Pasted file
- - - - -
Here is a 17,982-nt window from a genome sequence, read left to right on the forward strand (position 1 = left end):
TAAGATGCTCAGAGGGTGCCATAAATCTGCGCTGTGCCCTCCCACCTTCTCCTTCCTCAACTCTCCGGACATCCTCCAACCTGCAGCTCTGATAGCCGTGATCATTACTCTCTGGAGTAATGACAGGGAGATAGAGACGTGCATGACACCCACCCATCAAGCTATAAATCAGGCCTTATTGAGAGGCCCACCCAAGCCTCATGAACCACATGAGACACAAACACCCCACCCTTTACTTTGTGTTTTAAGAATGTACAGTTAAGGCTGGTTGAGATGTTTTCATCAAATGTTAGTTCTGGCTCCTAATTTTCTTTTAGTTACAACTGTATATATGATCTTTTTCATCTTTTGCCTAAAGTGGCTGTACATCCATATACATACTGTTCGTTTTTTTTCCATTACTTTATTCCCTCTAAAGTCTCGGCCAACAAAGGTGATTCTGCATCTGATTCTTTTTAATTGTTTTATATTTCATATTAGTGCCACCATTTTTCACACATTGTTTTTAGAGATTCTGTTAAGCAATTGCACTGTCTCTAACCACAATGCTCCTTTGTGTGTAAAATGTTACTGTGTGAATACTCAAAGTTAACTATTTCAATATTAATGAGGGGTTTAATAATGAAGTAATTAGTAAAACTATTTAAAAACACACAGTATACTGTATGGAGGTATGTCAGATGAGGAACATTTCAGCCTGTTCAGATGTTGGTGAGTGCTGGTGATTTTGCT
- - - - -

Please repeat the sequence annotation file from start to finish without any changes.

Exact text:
Here is a 17,982-nt window from a genome sequence, read left to right on the forward strand (position 1 = left end):
TAAGATGCTCAGAGGGTGCCATAAATCTGCGCTGTGCCCTCCCACCTTCTCCTTCCTCAACTCTCCGGACATCCTCCAACCTGCAGCTCTGATAGCCGTGATCATTACTCTCTGGAGTAATGACAGGGAGATAGAGACGTGCATGACACCCACCCATCAAGCTATAAATCAGGCCTTATTGAGAGGCCCACCCAAGCCTCATGAACCACATGAGACACAAACACCCCACCCTTTACTTTGTGTTTTAAGAATGTACAGTTAAGGCTGGTTGAGATGTTTTCATCAAATGTTAGTTCTGGCTCCTAATTTTCTTTTAGTTACAACTGTATATATGATCTTTTTCATCTTTTGCCTAAAGTGGCTGTACATCCATATACATACTGTTCGTTTTTTTTCCATTACTTTATTCCCTCTAAAGTCTCGGCCAACAAAGGTGATTCTGCATCTGATTCTTTTTAATTGTTTTATATTTCATATTAGTGCCACCATTTTTCACACATTGTTTTTAGAGATTCTGTTAAGCAATTGCACTGTCTCTAACCACAATGCTCCTTTGTGTGTAAAATGTTACTGTGTGAATACTCAAAGTTAACTATTTCAATATTAATGAGGGGTTTAATAATGAAGTAATTAGTAAAACTATTTAAAAACACACAGTATACTGTATGGAGGTATGTCAGATGAGGAACATTTCAGCCTGTTCAGATGTTGGTGAGTGCTGGTGATTTTGCT